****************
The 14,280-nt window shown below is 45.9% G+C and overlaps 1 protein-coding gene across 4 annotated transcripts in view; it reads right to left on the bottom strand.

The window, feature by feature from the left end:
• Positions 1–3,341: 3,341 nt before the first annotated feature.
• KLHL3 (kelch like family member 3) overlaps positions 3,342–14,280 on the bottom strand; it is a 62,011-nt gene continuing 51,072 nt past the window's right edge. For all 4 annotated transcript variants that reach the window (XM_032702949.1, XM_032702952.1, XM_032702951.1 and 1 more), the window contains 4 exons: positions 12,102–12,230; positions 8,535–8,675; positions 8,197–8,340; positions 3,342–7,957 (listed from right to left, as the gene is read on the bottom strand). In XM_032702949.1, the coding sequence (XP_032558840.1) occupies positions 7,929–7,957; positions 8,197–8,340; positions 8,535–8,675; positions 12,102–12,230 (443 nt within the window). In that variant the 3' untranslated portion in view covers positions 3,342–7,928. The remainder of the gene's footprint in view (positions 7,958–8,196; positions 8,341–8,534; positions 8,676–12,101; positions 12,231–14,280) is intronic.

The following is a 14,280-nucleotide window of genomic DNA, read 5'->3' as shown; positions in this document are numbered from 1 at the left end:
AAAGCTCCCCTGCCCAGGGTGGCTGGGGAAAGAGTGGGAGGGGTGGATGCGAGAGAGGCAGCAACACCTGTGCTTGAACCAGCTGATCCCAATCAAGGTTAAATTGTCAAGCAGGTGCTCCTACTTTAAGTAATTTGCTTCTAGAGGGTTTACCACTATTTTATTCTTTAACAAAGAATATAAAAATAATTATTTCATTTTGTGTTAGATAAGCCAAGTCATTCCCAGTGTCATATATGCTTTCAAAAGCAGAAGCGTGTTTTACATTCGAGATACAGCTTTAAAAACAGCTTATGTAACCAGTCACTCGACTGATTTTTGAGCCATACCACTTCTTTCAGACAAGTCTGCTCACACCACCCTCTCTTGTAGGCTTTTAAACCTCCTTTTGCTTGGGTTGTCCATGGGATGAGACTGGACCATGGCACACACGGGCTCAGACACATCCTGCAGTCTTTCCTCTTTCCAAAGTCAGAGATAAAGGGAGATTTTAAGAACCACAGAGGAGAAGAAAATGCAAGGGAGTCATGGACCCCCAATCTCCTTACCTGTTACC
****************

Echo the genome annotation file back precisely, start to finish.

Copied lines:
The 14,280-nt window shown below is 45.9% G+C and overlaps 1 protein-coding gene across 4 annotated transcripts in view; it reads right to left on the bottom strand.

The window, feature by feature from the left end:
• Positions 1–3,341: 3,341 nt before the first annotated feature.
• KLHL3 (kelch like family member 3) overlaps positions 3,342–14,280 on the bottom strand; it is a 62,011-nt gene continuing 51,072 nt past the window's right edge. For all 4 annotated transcript variants that reach the window (XM_032702949.1, XM_032702952.1, XM_032702951.1 and 1 more), the window contains 4 exons: positions 12,102–12,230; positions 8,535–8,675; positions 8,197–8,340; positions 3,342–7,957 (listed from right to left, as the gene is read on the bottom strand). In XM_032702949.1, the coding sequence (XP_032558840.1) occupies positions 7,929–7,957; positions 8,197–8,340; positions 8,535–8,675; positions 12,102–12,230 (443 nt within the window). In that variant the 3' untranslated portion in view covers positions 3,342–7,928. The remainder of the gene's footprint in view (positions 7,958–8,196; positions 8,341–8,534; positions 8,676–12,101; positions 12,231–14,280) is intronic.

The following is a 14,280-nucleotide window of genomic DNA, read 5'->3' as shown; positions in this document are numbered from 1 at the left end:
AAAGCTCCCCTGCCCAGGGTGGCTGGGGAAAGAGTGGGAGGGGTGGATGCGAGAGAGGCAGCAACACCTGTGCTTGAACCAGCTGATCCCAATCAAGGTTAAATTGTCAAGCAGGTGCTCCTACTTTAAGTAATTTGCTTCTAGAGGGTTTACCACTATTTTATTCTTTAACAAAGAATATAAAAATAATTATTTCATTTTGTGTTAGATAAGCCAAGTCATTCCCAGTGTCATATATGCTTTCAAAAGCAGAAGCGTGTTTTACATTCGAGATACAGCTTTAAAAACAGCTTATGTAACCAGTCACTCGACTGATTTTTGAGCCATACCACTTCTTTCAGACAAGTCTGCTCACACCACCCTCTCTTGTAGGCTTTTAAACCTCCTTTTGCTTGGGTTGTCCATGGGATGAGACTGGACCATGGCACACACGGGCTCAGACACATCCTGCAGTCTTTCCTCTTTCCAAAGTCAGAGATAAAGGGAGATTTTAAGAACCACAGAGGAGAAGAAAATGCAAGGGAGTCATGGACCCCCAATCTCCTTACCTGTTACC